How To Impress as a Wine Connoisseur

Swirl, smell, study the tendrils sliding down the inside of the glass. These are the trademark actions of a person who likes to project the image that they know many things about wine and what separates a good wine from a supermarket ten-dollar-special. However, it wouldn’t be a far cry away from the truth to assume a sizable chunk of these people don’t actually know what they are looking for when they swirl, smell and study the tendrils. So, here are five steps to becoming a reference point for your friends in the world of wine.

Holding a glass   holding_wine_glass

This may seem borderline insulting but there are right and wrong ways to hold a wine glass and sound reasoning for each. Always hold a glass by its stem rather than the bowl as the heat of your hand warms the liquid and affects the entire tasting experience. Pinch the stem, don’t cup the bowl. This also prevents fingerprints around the bowl. Red wines do benefit from warming as it releases aromas but white wines lose citric notes if warmed. Stemless glasses are – should be –  exclusively for red wines.


First off, you’re going to see the wine in front of you. Hold the glass to the light and tilt it slightly. Is it clear or cloudy? (You want it to be clear). The colour of the wine will vary from bottle to bottle; young reds are typically bright red, raspberry coloured and darken to a shade similar to a brick as they age. White wines range from pale green to yellow and age to become more and more golden.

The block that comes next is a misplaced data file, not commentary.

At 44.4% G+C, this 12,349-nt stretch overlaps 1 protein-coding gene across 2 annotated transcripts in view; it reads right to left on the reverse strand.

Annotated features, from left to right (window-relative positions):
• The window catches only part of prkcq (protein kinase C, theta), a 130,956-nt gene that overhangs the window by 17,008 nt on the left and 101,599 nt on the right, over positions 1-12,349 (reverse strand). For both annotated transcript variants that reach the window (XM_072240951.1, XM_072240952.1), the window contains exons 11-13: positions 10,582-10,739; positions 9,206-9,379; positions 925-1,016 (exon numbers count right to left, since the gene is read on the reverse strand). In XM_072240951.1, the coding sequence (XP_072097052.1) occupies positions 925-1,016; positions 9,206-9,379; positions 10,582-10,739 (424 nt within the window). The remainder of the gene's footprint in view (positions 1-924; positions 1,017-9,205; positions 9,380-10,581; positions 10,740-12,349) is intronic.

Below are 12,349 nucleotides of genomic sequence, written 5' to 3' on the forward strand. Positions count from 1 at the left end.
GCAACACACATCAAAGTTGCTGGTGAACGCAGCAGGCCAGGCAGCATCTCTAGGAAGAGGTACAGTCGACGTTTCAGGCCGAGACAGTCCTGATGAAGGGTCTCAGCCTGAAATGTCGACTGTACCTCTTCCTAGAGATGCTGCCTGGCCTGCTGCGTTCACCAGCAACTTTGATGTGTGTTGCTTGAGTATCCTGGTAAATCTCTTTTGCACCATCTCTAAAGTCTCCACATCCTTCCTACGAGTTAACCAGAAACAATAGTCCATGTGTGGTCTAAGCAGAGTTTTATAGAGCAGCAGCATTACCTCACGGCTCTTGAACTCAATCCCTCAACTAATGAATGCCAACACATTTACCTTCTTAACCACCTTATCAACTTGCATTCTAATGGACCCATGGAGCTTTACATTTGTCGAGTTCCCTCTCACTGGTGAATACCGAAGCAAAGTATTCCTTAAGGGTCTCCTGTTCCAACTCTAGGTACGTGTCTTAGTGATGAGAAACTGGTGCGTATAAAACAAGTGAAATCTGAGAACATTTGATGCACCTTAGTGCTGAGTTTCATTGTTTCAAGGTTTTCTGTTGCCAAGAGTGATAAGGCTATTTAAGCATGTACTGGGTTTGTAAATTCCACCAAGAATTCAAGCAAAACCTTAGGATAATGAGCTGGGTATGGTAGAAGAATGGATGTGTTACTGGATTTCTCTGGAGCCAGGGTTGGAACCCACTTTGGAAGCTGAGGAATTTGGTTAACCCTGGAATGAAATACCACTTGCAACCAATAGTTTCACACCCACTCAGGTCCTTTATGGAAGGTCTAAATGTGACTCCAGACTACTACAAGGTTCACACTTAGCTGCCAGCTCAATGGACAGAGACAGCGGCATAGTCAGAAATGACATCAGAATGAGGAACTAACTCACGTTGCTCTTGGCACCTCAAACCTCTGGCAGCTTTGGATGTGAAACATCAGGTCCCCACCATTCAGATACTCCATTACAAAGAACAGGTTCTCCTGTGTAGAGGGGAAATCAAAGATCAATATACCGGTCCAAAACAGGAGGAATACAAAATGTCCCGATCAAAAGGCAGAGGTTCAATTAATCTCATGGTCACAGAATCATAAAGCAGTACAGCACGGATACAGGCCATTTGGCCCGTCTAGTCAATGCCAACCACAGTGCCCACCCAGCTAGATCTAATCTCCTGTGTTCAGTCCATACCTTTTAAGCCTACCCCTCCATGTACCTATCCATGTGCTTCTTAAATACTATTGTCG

Swirling is an extension of breathing a wine. Swirling exposes the wine to more oxygen and releases more aroma and taste. This is also called agitating the wine. The act of swirling the wine also results in tendrils of liquid running down the inside of the glass. These are the ‘legs’ of the wine and offer an insight to the alcoholic level of the wine.


Tilt the glass in and inhale. Remember that 80% of our sense of taste actually comes from our sense of smell. Move your nose from inside the glass to about an inch or so above the rim and comment on what you detect. The top of the glass holds the more fruity tones while the deeper parts of the glass hold the richer. Mention words like ‘woody’, spicy’, ‘floral’, and discuss the intensity and appeal of these. The more relevant adjectives the better, but don’t go overboard. You don’t want to seem arrogant, after all.


Sip the wine first, letting the liquid spread across your tongue, front to back and side to side. Take another, bigger sip and as awkward as it sounds, try to suck some air through your teeth whilst holding the wine in your mouth. This further aerates the wine and releases yet more flavours and aromas. You should be able to confirm your previous assessments at this point. Upon swallowing, be sure to note the aftertaste, or the ‘finish’.